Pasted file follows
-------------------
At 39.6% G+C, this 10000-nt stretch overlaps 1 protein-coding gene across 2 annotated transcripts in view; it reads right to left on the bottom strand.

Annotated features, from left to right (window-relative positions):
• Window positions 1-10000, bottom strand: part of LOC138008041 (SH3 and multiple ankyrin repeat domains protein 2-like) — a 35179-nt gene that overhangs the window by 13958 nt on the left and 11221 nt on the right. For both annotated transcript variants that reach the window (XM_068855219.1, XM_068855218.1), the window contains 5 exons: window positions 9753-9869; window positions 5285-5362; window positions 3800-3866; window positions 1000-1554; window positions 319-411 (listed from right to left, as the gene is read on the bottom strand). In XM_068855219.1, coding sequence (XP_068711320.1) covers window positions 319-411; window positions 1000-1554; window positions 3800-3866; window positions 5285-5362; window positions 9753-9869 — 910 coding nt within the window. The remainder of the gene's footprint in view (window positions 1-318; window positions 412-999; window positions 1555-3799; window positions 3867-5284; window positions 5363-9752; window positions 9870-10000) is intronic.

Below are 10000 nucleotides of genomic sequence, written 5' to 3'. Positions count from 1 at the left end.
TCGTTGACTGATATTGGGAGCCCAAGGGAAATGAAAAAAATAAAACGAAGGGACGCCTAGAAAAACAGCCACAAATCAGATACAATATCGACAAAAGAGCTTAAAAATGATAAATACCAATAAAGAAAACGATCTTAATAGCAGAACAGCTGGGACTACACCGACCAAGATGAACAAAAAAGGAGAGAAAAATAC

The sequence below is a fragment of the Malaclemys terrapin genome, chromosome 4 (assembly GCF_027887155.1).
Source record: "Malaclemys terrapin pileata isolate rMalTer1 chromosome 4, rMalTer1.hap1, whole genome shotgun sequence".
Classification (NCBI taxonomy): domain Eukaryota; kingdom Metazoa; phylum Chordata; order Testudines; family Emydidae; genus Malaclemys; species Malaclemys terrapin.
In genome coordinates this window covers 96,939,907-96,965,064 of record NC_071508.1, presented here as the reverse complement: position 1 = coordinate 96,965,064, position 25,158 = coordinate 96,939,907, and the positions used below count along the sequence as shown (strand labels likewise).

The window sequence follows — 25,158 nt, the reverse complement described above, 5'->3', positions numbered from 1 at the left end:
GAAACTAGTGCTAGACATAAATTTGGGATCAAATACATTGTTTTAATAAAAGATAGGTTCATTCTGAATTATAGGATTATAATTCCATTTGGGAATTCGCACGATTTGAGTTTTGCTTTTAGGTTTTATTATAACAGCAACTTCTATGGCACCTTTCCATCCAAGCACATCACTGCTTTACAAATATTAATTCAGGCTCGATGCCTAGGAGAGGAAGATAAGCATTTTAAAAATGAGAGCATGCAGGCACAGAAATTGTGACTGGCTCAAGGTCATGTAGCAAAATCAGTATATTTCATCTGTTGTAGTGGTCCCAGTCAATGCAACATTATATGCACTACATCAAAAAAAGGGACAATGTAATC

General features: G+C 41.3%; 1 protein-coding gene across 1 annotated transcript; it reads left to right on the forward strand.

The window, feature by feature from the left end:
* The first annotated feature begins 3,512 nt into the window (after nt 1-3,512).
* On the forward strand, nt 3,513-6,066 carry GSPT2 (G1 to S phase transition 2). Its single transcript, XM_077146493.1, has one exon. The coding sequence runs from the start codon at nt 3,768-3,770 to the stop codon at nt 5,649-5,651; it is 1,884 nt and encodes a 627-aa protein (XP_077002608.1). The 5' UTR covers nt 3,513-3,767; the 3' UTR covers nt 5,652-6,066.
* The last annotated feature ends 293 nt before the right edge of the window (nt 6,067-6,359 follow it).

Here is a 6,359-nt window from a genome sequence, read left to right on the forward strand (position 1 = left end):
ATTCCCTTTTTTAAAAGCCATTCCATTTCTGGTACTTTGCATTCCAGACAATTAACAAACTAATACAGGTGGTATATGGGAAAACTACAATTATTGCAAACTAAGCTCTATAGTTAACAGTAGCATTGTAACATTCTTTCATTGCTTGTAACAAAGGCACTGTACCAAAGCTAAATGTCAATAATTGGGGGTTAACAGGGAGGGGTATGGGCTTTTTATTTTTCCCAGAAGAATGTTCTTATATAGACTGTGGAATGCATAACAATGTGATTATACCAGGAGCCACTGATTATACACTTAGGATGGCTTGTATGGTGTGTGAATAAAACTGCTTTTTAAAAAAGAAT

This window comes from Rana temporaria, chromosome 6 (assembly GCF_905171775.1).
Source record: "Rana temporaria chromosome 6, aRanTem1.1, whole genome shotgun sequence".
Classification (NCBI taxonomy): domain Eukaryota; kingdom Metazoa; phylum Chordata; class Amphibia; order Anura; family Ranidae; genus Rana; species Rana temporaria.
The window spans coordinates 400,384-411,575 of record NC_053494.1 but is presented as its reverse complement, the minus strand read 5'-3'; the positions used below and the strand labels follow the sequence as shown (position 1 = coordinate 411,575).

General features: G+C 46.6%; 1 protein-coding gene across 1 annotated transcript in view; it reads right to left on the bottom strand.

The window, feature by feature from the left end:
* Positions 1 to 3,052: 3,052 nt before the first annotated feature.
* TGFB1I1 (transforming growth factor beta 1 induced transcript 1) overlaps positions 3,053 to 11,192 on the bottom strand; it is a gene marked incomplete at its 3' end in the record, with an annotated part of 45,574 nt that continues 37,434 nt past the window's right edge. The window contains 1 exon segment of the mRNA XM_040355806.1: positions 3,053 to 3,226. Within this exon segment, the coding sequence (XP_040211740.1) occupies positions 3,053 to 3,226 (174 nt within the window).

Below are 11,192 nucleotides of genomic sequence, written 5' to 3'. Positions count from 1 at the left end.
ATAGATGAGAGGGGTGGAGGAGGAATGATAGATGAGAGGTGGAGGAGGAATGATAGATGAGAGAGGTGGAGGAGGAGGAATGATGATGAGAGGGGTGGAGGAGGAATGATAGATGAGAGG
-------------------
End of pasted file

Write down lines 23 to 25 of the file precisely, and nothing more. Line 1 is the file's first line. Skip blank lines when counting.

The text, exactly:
General features: G+C 46.6%; 1 protein-coding gene across 1 annotated transcript in view; it reads right to left on the bottom strand.

The window, feature by feature from the left end:
* Positions 1 to 3,052: 3,052 nt before the first annotated feature.